Pirates seldom dominate our thoughts beyond movie myths and Halloween costumes, but real pirates still threaten danger for the unwary.
As my ship, the 600-passenger luxury Seabourn Encore, cruised recently on the Gulf of Aden, with Yemen to the north and Somalia to the south, the ship’s crew prepared for a pirate attack.
Passengers, too, were ready, with a set of instructions about when and where to go to hide if the captain sent us a signal.
As expected, the signal never came.
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No matter what anyone tells you about the dangers of pirates boarding a cruise ship in this part of the world, keep in mind two competing realities:
First, pirates still are on the loose in the Gulf of Aden, where the Red Sea meets the Arabian Sea. Convoys of oil tankers, container vessels and fancy ships cruise there on their voyages to and from Asia, using the Suez Canal shortcut between Europe’s Mediterranean Sea and ports of the Middle East.
Second, passengers have little to fear from these ruthless marauders because pirates would be at a disadvantage should they decide to attack a well-prepared cruise ship. Vessels scare pirates away by taking on additional security personnel and such equipment as a sonic weapon that blasts earsplitting noise and a machine that shoots water from a powerful hose.
In the past five years, pirate attempts have fallen dramatically as armed ships from various nations also patrol the primary trade routes.
Still, passengers’ imaginations naturally run wild at night in pirate-infested waters. Officers on the Seabourn Encore assured us of our safety, all the while preparing us for the unlikely. Pirates were the talk of the ship as we sailed through the Suez Canal and down the Red Sea toward Somalia.
At sea, the ship’s master, Captain Kreso Volaric, sent each cabin (300 suites, all facing the water) a letter:
“In the unlikely event that the ship is approached by suspicious craft, you will be asked to proceed to the corridor near your suite via the nearest interior route (avoiding windows and outside areas of the ship) and sit or lie down on the deck as the ship may experience rolling. Do not enter your suite.
“Move quickly and do not spend excessive time gathering personal belongings.
“Use handrails when available, particularly on stairs, and be alert for sudden movements by the ship.
“Remain seated in the corridor and away from any exterior walls, windows and balconies until otherwise informed by the ship’s crew.”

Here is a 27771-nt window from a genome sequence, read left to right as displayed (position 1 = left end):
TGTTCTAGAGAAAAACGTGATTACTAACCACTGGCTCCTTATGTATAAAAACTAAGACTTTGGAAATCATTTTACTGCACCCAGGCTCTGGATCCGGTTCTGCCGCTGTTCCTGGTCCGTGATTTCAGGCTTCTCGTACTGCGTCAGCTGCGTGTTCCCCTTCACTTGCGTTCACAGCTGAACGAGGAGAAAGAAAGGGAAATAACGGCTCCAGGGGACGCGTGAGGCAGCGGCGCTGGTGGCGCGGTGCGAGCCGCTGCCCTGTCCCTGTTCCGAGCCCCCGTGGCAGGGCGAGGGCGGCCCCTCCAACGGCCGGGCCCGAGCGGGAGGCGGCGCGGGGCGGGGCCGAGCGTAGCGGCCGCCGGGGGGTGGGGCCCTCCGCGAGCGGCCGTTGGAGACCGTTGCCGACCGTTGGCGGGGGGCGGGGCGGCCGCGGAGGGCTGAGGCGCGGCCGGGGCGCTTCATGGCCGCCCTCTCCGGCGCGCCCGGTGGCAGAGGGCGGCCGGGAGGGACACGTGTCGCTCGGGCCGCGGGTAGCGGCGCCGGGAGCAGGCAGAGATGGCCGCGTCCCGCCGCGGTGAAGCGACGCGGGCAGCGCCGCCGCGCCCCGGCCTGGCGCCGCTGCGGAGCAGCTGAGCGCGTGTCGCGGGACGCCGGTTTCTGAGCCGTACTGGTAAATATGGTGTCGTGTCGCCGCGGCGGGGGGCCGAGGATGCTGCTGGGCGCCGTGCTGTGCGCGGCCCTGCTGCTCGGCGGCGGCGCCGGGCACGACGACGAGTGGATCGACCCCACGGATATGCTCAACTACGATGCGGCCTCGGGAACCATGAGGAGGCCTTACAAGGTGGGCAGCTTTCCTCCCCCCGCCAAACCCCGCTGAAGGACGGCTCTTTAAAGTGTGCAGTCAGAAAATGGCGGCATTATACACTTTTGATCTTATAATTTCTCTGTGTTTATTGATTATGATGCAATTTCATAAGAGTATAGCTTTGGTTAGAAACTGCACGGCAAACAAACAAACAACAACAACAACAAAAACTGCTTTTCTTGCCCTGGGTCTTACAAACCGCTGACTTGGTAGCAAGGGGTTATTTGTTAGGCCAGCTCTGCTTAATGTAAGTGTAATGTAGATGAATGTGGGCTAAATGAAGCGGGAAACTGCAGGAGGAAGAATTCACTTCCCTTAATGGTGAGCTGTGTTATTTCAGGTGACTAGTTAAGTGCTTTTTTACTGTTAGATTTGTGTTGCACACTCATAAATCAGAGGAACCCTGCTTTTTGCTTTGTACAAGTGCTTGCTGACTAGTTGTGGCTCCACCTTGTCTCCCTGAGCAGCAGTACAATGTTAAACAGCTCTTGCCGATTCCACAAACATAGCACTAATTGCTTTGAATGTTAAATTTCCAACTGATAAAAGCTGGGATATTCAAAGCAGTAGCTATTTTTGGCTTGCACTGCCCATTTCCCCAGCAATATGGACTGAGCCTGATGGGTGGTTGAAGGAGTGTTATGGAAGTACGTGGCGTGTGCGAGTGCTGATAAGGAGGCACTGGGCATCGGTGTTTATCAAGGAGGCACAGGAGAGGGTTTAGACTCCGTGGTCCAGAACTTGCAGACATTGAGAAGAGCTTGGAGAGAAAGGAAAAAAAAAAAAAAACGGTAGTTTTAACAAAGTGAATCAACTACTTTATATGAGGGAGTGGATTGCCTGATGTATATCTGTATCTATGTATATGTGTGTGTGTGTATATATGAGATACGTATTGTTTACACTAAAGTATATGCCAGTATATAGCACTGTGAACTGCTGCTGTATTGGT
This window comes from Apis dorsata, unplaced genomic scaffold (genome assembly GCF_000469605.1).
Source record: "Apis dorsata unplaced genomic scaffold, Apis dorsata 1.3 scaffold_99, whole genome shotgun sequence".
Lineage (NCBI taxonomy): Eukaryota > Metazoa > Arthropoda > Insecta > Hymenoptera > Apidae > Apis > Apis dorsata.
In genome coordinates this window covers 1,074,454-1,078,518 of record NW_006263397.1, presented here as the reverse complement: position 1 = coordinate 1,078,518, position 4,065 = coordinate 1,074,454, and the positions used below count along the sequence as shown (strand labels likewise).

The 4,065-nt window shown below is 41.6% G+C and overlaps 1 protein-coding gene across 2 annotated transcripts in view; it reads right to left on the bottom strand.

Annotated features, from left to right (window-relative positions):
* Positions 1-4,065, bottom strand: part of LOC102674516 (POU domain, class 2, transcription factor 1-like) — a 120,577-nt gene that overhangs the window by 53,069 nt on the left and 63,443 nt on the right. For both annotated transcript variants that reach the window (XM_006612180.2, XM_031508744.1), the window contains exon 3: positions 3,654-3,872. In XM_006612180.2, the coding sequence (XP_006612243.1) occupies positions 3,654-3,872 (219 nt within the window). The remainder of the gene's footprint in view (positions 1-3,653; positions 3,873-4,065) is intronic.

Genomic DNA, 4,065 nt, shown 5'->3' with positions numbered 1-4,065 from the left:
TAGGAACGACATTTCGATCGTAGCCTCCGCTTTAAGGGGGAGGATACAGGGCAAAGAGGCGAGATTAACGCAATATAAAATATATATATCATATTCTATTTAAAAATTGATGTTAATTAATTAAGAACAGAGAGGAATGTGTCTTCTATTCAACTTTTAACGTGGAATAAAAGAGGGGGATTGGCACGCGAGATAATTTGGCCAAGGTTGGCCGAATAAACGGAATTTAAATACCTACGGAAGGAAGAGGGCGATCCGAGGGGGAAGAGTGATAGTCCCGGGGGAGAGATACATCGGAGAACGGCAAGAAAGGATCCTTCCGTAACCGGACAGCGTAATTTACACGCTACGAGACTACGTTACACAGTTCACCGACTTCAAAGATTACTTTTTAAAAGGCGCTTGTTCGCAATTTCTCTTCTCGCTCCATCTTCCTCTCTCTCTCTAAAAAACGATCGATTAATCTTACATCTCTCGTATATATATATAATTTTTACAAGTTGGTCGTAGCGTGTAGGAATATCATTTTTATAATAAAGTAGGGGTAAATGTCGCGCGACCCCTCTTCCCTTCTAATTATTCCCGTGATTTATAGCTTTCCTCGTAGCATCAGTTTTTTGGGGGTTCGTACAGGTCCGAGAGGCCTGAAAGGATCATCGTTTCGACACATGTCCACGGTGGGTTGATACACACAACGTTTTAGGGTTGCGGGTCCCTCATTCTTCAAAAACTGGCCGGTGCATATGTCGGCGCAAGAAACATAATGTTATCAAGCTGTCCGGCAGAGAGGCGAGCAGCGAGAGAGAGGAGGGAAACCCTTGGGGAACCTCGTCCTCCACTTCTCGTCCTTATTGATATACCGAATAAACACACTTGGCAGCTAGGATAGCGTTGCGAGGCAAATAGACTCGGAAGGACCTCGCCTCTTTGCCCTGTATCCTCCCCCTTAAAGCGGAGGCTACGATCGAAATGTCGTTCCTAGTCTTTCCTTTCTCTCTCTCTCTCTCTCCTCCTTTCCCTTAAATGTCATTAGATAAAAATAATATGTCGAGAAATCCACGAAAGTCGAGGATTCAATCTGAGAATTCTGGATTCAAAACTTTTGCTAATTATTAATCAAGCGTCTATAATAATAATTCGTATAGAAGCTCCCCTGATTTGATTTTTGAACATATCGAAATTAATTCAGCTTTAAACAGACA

Passengers, mostly veteran travelers, did not seem overly disturbed by the captain’s message nor by crew members’ surprisingly upfront explanations about the sudden evasive movements a ship might make to dodge pirates’ boarding tactics.
Mostly, passengers were relaxing and enjoying such pastimes as lectures about the commerce, history and politics of the Middle East, or dining well at celebrity chef Thomas Keller’s only restaurant at sea.
At one dining table, passengers laughed as they wondered aloud about duties for the housekeeping or serving crew if they were faced with a pirate attack. Stories abound on the Internet about freighter crews fending off pirates by throwing various items overboard, including folding chairs. “What might the bartenders throw?” asked a passenger. “Surely not fine wine, but beer bottles would be okay.”
Reality closed in as night fell over the Gulf of Aden, when the captain informed us by loudspeaker that a boat soon would pull alongside our ship, delivering additional security personnel. When someone later shouted that a ship’s light was headed our way, at least 100 passengers rushed to the railing on the top deck to watch a small boat emerge from the black and speed toward our starboard stern (right side, to the back).
Dark-clothed security people, three or four of them depending on which passenger counted correctly — the head security officer would not say — jumped from the small boat into an opening on the hull of the Seabourn Encore.
Soon, the security boat sped away, and the gaiety of the evening returned, with cheers and toasts of confidence (alcohol is included in the fare on Seabourn ships.)
Our night on the Gulf of Aden, as we moved in convoy with other ships, passed without noticeable incident. Despite rumors rampant among passengers the next day that a boat of pirates had pulled alongside and was forced away by special security guards with Indian passports, the extent of the ship’s official position was that nary a pirate approached us in the Gulf of Aden.
Well-fortified and protected, we continued our fascinating route, sailing unscathed to Muscat, Oman, toward our destinations in the Persian Gulf cities of Abu Dhabi and Dubai, United Arab Emirates.
David Molyneaux writes monthly about cruising. He is editor of TheTravelMavens.com